Powers: Religion as a Social and Spiritual Force

Powers: Religion as a Social and Spiritual Force

Powers: Religion as a Social and Spiritual Force

Powers: Religion as a Social and Spiritual Force

Synopsis

This book, the first themed volume in the series The Future of the Religious Past, elaborates the manifold and fascinating interconnections between power and religion. It carries forward the work of the series in bringing together scholars from many disciplines and countries to research forms of religion in a way unfettered by the idea that religion is solely or even primarily a matter of belief in specific tenets or intellectual systems--it is also a matter of multiple particulars in individual and social life, such as powers, things, gestures, and words. Dealing with the nexus of religion and power, the present volume radically undermines the idea that the political relevance of religion is a thing of the past. Its essays treat power as a central aspect of religion on many levels, from that of macro-politics through the links between religion and nationhood to the level of personal empowerment or its obverse, disempowerment. Power and religion are both omnipresent in human action and interaction. There is no human act that does not include some kind of faith in a positive outcome and no deed in which power does not play some role. People obviously can attempt to use religion as an instrument to enhance their power or improve their status, whether personally or at the level of the nation state. Yet religion is in principle ambiguous in relation to power: it can disempower as well as empower, and it can even function as a critique of existing power relations. Moreover, there is the consolatory function of religion, offering ways of compensation, of healing, and of enduring feelings of powerlessness. Like the first volume in the series, Religion: Beyond a Concept, the essays in this volume strike a balance between broad analyses of the nature of religion and power in their modes of emergence today and specific case studies from anthropology, sociology, and the arts. It is noteworthy for the breadth of the material it treats and its reach outside the Christian West, while not taking anything in that Western tradition for granted, given the astonishing changes of supposedly familiar religious phenomena we are viewing in the contemporary world.

Excerpt

This volume radically undermines the idea that the political relevance of religion is something of the past. It deals with the nexus of religion and power. Power is now seen as a central aspect of religion, not only because of the ingrained conviction of many—in the West as well as the East—that we are currently witnessing a strong revival of religion, but also because of a reassessment of religion in relevant scholarly disciplines, especially the sociology and anthropology of religion. Power and religion are omnipresent and pervade all human (inter)actions. There is no human act that does not include some kind of faith in a positive outcome and no deed in which power does not play some role. This book elaborates the manifold and fascinating interconnections between power and religion.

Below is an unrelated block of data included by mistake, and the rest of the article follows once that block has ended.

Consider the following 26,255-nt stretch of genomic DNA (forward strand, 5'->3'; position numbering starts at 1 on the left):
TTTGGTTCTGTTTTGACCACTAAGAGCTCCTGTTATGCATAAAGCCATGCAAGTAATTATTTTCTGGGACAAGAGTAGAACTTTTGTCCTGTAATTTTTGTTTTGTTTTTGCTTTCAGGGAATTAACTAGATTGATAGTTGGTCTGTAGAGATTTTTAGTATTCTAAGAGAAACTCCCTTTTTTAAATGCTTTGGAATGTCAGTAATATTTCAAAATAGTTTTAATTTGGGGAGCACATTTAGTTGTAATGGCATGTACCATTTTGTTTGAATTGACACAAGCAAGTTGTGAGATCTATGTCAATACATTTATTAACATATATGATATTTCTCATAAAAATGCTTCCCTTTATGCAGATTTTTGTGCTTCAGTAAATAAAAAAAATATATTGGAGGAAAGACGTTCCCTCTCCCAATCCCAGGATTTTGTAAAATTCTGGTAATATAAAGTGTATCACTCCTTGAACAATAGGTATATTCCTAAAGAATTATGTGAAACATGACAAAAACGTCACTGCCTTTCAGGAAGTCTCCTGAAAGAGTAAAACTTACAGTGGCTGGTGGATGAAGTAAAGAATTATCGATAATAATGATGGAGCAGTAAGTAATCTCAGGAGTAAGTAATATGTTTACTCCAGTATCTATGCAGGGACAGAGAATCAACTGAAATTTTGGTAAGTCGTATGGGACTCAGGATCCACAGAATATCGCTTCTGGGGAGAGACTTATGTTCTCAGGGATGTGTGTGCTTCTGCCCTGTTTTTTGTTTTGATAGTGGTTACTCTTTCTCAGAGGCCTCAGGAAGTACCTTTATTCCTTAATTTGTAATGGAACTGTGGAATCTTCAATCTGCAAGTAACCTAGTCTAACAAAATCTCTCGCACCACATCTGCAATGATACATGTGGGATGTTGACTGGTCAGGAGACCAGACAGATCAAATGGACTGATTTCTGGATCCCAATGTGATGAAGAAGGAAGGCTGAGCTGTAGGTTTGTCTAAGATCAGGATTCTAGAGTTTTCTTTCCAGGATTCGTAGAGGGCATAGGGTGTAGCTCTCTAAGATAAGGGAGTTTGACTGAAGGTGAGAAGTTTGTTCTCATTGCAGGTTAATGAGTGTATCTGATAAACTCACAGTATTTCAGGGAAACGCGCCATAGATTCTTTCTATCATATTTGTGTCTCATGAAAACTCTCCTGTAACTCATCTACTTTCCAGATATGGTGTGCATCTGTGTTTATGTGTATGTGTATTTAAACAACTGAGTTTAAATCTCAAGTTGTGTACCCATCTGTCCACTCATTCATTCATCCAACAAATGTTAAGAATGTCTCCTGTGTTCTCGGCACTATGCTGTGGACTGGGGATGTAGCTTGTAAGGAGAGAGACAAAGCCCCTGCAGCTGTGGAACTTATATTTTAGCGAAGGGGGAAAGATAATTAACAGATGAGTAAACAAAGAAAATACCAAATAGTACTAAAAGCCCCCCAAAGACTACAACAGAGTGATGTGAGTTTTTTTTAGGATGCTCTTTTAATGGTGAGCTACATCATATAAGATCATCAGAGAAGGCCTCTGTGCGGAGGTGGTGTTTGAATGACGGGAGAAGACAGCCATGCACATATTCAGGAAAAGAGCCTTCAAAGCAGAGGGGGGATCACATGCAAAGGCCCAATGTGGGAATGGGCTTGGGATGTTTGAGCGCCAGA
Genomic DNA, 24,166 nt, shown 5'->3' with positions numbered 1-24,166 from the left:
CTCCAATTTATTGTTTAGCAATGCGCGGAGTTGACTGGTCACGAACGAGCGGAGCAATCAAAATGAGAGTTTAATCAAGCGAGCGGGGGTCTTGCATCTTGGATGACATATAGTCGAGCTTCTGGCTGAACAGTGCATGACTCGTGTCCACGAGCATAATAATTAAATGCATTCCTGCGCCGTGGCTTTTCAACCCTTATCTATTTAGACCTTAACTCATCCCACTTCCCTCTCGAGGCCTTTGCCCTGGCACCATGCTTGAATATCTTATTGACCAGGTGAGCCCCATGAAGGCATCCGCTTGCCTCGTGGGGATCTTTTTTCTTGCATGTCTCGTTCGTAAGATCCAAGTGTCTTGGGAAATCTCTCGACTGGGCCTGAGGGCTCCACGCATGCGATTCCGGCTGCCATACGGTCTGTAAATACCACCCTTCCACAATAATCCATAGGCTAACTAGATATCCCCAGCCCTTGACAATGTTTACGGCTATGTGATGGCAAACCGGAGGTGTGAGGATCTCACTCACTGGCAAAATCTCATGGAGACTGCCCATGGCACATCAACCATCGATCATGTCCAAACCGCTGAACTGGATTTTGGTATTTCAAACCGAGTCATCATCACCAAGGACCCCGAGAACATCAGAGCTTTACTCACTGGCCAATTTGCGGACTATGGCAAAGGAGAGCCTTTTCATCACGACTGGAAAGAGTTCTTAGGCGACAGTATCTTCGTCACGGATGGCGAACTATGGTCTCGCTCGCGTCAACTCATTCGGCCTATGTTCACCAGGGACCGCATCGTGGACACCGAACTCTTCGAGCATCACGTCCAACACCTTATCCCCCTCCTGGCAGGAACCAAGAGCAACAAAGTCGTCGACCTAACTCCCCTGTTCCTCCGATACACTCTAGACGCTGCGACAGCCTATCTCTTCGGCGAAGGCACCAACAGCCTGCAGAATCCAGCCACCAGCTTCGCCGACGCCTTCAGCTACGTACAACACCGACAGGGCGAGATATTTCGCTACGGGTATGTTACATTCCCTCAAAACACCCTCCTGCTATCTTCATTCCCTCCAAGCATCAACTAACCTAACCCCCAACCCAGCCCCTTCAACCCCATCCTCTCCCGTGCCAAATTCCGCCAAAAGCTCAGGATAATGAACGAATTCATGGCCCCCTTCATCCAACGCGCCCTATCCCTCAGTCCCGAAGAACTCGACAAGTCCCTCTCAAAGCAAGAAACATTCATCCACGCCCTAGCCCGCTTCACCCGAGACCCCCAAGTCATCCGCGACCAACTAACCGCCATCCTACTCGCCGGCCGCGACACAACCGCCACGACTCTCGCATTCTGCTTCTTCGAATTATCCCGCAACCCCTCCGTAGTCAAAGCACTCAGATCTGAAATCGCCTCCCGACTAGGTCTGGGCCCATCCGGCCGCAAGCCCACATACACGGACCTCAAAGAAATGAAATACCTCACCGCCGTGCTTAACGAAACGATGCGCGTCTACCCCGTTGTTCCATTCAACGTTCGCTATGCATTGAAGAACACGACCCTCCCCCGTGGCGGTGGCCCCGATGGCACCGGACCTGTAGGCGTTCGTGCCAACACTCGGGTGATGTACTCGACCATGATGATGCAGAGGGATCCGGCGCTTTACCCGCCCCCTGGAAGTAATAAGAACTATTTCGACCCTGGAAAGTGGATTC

The interrelations of religion and power make religion an important means of exercising power. People use religion as an instrument to enhance their power or improve their status, whether personally or at the level of the nation-state. Religion defines power relations as being self-evident, with a superhuman determination. Those who have power will do everything to boost this function, but will also confront opposition and will discover that religion has an independent dynamic. Thus, religion is in principle ambiguous in its relation to power: it can empower as well as disempower people and can function as a critique of existing power relations. Besides, there is the consolatory function of religion, by which religion helps in expressing feelings, offers ways of compensating and healing, and helps make feelings of powerlessness bearable. In addition to exploring these aspects of religion, the volume also deals in detail with various tools religion can use in order to achieve its goals, including visual imagery, art, film, and music.

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